Performance Criteria

Where the design proposal involves a change of use Certifiers shall satisfy themselves that an adequate assessment of the implications of the change of use in accordance with Regulation 12 and the requirement for strengthening of the building has been carried out.


Conversions are defined as being changes in the occupation or use of the building as specified in Schedule 2 to Regulation 4. Regulation 12 requires that, in the case of standards contained in Section1: Structure, buildings subject to conversion must be ‘improved to as close to the full requirement of Schedule 5 as is reasonably practicable, and in no case be worse than before the conversion’. ‘Reasonably practicable’ is defined as having regard to all the circumstances including the expense involved in carrying out the building work.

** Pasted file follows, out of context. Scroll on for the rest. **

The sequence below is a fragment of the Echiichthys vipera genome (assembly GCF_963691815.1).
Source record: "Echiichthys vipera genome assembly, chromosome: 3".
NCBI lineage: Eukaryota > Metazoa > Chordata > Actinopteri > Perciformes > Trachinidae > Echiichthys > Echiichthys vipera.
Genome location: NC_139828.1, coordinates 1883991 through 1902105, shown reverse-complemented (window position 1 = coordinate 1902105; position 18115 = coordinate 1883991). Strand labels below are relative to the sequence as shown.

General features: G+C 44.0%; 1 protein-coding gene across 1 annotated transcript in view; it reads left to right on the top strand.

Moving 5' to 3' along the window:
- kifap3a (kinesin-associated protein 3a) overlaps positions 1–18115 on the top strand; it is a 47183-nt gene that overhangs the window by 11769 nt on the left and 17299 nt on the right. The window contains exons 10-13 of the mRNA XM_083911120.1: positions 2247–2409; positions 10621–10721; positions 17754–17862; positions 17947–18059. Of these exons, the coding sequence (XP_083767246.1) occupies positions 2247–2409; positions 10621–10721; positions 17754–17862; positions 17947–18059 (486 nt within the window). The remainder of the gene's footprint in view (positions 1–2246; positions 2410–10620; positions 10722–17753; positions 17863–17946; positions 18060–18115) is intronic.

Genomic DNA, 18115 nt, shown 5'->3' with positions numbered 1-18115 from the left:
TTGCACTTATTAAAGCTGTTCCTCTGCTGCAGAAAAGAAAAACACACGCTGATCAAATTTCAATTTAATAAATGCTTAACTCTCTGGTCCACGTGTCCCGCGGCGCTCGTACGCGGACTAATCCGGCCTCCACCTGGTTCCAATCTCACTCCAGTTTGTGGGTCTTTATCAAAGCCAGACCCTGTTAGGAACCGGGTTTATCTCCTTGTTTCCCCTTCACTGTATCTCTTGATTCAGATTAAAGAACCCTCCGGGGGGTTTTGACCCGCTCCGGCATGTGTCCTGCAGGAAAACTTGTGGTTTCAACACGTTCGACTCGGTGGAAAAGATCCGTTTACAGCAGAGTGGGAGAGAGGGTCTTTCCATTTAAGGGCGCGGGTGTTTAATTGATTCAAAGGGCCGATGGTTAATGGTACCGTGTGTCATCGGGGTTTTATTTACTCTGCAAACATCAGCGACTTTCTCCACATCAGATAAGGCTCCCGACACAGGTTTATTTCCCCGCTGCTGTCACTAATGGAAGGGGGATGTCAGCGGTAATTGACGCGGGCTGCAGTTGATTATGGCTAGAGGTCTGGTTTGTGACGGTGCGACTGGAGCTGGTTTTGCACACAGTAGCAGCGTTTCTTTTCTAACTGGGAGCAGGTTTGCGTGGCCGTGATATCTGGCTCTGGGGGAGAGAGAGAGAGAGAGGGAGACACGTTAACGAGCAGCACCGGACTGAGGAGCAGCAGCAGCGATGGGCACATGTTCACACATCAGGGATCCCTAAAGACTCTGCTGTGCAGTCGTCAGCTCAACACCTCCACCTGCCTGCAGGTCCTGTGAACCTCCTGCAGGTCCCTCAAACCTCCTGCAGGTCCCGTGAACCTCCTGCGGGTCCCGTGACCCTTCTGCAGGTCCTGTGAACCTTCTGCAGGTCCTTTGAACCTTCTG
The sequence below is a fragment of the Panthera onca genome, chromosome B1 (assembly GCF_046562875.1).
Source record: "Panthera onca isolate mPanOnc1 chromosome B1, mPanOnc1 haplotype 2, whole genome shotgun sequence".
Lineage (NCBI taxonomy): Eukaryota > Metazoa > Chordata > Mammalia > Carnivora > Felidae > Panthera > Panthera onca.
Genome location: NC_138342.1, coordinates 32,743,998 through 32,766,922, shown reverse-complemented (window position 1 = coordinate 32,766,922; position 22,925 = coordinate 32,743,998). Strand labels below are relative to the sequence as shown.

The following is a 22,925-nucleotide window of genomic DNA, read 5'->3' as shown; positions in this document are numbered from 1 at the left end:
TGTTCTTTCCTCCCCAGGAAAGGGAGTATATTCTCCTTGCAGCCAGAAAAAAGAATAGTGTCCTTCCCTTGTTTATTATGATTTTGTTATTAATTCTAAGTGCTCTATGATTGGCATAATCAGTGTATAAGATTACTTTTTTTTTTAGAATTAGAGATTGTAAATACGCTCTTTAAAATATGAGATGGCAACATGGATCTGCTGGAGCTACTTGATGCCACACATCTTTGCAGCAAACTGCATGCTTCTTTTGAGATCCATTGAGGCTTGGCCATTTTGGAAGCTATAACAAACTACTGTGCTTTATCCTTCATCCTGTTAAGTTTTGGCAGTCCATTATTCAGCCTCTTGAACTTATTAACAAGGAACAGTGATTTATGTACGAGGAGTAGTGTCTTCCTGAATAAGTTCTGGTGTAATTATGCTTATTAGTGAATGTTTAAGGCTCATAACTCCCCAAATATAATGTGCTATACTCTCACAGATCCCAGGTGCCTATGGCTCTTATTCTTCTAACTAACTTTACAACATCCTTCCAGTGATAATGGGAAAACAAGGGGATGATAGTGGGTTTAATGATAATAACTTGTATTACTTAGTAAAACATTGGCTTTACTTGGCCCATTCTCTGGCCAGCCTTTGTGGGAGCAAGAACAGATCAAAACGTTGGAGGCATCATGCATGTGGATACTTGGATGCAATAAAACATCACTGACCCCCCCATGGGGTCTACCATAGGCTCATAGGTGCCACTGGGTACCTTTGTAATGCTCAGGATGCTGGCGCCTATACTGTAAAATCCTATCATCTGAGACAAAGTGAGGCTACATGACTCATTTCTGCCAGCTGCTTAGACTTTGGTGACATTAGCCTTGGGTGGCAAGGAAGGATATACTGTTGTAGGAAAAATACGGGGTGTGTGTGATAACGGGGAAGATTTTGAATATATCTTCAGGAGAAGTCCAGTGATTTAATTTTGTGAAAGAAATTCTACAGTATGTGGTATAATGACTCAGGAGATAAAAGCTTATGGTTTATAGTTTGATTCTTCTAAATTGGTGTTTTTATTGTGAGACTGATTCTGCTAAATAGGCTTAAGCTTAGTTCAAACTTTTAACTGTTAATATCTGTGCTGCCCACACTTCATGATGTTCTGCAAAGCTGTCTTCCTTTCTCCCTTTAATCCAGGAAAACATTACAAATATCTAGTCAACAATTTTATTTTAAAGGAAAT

Certifiers will have to take a view on whether an existing building, which fails to meet the standards set by current codes of practice for structural design, and which is subject to conversion as defined above, can still be regarded as meeting the requirements of the Regulations or should be strengthened. This will involve a degree of subjectivity on what constitutes reasonably practicable for a particular building.

Certifiers must be able to present evidence to show that the matter has been considered, how the final design approach was arrived at and that they approved the design approach.

Examples of Major Non-conformances

Absence of or grossly inadequate evidence of the Certifier’s review of the assessment.

The assessment undertaken has clearly failed to identify the measures required to meet the requirement of Regulation 12.

Failure to consider, or grossly inadequate consideration of the requirements of Regulation 12.

Examples of Improvement Issues

Insufficient evidence of the Certifier’s review of the assessment

Superficial or inadequate consideration of the requirements of Regulation 12.

March 2022

Previous PageNext Page